EDITOR'S NOTE: CNN's Wolf Blitzer sits down with Secretary of Defense Leon Panetta and Secretary of State Hillary Clinton in an exclusive interview airing Wednesday, April 17 at 4pET on Situation Room with Wolf Blitzer.
By Elise Labott reporting from Brussels
As foreign and defense ministers gather here for the last big meeting before next month's NATO summit in Chicago, NATO officials are pushing back on the notion that countries with troops in Afghanistan are headed for the exits.
The denials come as Australia announced Tuesday its more than 1,500 soldiers could begin pulling out of Afghanistan in the coming months, and the majority of them may leave the country by the end of next year.
That timetable puts Australian forces on a quicker withdrawal schedule than Prime Minister Julia Gillard had previously described. In a speech to Parliament in November, she said the transition in the southern Uruzgan province, where most of the Australian troops are concentrated, might well be completed before the end of 2014.
Australia's drawdown comes on the heels of an announcement by U.S. Defense Secretary Leon Panetta in February that the United States hoped to end its combat mission in Afghanistan in 2013, transitioning primarily to a training role as Afghan forces take more responsibility for security. Britain, France and Germany all made similar pledges to begin an early drawdown, saying they intend to hand over their security operations to local forces by the end of 2013.
Some countries, like Canada and Norway, have already pulled out most of their troops.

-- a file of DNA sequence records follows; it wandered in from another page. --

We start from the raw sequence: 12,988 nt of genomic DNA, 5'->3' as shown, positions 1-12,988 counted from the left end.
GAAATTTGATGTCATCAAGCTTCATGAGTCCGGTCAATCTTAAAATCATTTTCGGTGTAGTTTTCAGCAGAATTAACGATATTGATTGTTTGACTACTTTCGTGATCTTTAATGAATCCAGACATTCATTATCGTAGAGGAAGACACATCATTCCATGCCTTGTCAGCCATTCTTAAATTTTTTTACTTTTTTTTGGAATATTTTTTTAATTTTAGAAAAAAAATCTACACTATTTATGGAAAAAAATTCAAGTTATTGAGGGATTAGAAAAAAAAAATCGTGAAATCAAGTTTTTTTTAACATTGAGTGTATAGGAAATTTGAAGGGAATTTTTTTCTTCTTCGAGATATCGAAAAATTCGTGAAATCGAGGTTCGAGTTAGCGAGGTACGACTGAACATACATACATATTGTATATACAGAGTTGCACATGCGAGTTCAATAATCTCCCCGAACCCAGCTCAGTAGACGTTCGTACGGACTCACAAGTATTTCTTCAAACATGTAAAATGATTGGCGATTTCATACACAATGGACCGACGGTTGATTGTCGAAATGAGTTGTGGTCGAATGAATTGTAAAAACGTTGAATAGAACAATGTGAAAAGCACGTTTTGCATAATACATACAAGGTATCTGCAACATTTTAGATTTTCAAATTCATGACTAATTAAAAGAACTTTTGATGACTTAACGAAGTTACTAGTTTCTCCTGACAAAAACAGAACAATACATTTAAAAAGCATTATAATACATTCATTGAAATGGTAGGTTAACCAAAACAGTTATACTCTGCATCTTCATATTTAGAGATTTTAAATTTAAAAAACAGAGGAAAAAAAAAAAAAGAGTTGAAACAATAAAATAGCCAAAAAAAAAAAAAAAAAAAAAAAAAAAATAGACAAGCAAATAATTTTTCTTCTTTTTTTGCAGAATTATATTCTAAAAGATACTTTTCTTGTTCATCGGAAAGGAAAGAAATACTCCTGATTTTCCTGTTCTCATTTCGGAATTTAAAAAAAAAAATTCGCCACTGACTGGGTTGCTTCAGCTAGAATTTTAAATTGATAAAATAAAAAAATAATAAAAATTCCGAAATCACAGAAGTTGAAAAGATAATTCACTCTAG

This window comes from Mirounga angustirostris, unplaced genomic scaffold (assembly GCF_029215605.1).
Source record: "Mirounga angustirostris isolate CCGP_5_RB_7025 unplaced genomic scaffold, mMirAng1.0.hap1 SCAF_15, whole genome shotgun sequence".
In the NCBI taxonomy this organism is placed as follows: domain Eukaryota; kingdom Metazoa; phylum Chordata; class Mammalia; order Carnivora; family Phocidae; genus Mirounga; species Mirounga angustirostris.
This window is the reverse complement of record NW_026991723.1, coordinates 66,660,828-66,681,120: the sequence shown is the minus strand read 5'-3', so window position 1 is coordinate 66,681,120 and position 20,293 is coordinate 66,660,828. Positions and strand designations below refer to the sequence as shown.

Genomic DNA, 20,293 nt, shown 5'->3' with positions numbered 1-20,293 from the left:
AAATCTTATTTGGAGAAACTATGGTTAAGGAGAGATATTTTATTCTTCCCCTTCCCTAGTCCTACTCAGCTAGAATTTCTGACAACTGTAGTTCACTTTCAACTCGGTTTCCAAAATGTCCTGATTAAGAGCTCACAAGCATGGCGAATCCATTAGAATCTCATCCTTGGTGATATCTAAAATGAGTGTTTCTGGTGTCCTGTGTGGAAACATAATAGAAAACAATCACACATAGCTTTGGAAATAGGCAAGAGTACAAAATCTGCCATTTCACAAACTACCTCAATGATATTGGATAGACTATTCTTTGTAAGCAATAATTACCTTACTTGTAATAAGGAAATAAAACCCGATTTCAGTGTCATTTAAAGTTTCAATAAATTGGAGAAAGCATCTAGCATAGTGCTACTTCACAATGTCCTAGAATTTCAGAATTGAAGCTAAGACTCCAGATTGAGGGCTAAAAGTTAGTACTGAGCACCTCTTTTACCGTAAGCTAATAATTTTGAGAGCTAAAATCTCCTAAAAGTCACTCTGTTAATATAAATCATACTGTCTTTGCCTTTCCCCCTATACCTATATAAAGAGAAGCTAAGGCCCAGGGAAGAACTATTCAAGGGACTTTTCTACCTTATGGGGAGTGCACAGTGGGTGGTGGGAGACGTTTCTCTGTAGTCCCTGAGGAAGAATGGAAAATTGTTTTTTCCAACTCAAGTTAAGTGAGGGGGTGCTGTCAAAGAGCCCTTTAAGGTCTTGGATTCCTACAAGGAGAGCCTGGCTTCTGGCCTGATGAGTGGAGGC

So what gives with the early drawdowns? Is it war fatigue and the war's growing unpopularity in countries that are contributing troops that has NATO's International Security Assistance Force countries running for the hills?
Not so much, insist NATO officials. They maintain the trend was expected and signals the coalition's growing confidence in the country's fighting forces and the transition to Afghan security control.
Do the math, the NATO officials say. Afghan President Hamid Karzai is expected to announce in coming months that Afghan troops will begin the process of assuming a leading security role in a third tranche of provinces, including Uruzgan, a transition that should take 12 to 18 months. As the sources point out, that schedule for when Afghan forces are expected to have full security responsibility for the province matches the 2013 date announced by Australia. This, they say, is the transition at work.
Indeed, in her remarks on the drawdown, Gillard highlighted the progress made by Afghan troops, notably in Uruzgan. Plus, she noted Australia isn't cutting and running after 2013. Gillard said Australia is prepared to maintain a training role with the Afghan army and police even after the 2014 date when NATO expects Afghanistan to assume full responsibility for security.
While the first two tranches of transitioning to Afghans taking the security lead have gone pretty smoothly, the third batch might prove more difficult. The first two handovers were in areas where there was a light ISAF footprint to begin with. Now that the low-hanging fruit has been picked, Karzai is moving to areas that are more problematic, but doing so while ISAF forces are still on the ground to help.